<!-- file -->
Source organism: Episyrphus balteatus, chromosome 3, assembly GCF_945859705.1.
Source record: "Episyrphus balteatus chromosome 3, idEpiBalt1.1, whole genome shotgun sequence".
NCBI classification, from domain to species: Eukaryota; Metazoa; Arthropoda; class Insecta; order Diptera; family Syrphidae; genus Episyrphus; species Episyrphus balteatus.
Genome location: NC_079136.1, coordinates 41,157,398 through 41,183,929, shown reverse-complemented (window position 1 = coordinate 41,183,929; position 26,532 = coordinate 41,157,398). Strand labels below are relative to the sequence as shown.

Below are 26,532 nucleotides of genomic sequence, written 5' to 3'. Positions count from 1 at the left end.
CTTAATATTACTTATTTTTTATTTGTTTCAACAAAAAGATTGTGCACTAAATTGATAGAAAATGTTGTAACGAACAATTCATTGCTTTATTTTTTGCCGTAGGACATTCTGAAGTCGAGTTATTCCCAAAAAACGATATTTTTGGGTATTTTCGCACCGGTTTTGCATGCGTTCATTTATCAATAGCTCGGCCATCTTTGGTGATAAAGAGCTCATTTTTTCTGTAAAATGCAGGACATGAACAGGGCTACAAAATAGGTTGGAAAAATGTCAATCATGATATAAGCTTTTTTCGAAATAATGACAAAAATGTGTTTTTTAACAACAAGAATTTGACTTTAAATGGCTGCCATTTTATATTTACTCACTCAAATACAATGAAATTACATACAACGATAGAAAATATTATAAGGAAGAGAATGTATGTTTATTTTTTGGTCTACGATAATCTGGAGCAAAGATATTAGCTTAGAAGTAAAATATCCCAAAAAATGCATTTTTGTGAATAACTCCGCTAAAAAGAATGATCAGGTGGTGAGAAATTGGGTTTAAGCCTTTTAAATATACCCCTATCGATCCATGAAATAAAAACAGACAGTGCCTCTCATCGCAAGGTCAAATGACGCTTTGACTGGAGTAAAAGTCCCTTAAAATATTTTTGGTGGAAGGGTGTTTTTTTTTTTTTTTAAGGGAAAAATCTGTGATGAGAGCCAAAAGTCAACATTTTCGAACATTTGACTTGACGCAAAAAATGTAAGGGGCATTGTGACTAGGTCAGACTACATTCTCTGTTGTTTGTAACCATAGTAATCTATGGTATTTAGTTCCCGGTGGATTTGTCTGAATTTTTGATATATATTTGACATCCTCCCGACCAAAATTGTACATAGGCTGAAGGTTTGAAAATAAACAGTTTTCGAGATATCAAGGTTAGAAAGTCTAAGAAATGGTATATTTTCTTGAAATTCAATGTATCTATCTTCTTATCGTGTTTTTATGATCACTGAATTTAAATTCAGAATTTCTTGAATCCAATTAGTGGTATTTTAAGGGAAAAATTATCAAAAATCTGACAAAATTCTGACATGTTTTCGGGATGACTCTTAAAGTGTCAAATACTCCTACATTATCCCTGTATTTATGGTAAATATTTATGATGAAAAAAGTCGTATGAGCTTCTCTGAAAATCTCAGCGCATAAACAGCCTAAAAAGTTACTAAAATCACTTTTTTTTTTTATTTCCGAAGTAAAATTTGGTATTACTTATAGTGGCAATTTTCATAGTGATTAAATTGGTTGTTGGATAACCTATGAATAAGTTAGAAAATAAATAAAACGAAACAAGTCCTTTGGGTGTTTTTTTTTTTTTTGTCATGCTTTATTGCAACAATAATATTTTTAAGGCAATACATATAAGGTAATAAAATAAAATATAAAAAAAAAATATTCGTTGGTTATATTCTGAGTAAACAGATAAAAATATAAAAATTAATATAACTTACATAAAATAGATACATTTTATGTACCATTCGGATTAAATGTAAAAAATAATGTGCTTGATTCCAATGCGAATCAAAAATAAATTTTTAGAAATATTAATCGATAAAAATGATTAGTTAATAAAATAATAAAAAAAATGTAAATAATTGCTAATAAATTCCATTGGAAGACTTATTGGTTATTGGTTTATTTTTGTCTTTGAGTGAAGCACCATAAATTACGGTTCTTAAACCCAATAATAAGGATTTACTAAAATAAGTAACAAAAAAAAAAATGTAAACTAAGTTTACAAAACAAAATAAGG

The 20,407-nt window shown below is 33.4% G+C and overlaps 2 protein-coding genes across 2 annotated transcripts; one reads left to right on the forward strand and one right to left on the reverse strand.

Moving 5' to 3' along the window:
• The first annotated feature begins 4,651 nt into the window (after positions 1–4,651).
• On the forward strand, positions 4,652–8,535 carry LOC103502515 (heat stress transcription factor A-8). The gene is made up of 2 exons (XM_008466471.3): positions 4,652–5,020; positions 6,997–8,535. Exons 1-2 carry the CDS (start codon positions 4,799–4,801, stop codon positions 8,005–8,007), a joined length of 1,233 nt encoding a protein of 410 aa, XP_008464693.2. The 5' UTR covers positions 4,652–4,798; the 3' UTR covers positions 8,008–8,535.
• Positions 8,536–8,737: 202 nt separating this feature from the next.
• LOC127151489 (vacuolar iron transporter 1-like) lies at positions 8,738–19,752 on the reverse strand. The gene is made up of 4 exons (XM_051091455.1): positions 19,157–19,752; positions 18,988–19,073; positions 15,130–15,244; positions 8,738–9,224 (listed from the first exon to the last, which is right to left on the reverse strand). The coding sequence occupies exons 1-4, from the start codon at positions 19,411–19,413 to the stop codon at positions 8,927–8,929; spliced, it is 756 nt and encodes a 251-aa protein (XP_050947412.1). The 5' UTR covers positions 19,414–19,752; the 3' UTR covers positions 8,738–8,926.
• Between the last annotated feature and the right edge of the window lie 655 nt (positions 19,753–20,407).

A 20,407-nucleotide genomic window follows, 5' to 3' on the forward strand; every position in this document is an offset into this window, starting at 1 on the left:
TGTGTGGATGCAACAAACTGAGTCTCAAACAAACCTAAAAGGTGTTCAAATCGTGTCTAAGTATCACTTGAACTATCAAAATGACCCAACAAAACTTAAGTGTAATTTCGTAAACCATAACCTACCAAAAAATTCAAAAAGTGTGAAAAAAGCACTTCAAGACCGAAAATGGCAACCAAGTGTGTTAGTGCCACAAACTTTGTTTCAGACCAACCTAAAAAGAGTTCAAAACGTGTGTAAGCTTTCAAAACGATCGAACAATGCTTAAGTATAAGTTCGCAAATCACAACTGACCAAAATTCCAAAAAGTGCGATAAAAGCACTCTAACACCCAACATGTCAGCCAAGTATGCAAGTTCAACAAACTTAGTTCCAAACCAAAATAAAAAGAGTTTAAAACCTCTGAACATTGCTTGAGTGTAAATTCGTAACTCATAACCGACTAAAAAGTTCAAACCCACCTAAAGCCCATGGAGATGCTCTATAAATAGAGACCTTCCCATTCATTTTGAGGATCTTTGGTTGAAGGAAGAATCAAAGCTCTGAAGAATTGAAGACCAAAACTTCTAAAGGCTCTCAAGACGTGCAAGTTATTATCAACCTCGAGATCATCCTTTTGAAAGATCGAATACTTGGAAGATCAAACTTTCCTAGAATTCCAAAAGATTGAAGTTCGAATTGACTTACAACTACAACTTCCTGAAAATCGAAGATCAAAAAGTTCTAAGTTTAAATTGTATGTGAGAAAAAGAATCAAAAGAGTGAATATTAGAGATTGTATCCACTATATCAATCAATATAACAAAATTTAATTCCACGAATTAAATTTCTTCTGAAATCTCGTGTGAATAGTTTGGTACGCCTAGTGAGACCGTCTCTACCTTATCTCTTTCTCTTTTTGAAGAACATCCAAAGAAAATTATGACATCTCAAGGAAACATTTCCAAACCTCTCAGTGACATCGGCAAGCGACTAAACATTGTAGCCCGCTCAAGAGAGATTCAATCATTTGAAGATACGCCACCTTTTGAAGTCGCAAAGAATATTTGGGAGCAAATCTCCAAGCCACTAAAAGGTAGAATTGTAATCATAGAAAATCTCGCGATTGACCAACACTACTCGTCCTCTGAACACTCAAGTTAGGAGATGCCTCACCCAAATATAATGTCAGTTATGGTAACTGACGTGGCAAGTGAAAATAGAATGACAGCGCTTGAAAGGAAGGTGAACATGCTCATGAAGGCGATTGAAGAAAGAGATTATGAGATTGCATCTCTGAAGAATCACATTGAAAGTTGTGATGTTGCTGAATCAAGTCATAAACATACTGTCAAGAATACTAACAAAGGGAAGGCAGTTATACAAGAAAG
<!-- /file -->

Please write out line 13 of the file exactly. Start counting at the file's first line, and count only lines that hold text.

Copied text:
• Between the last annotated feature and the right edge of the window lie 655 nt (positions 19,753–20,407).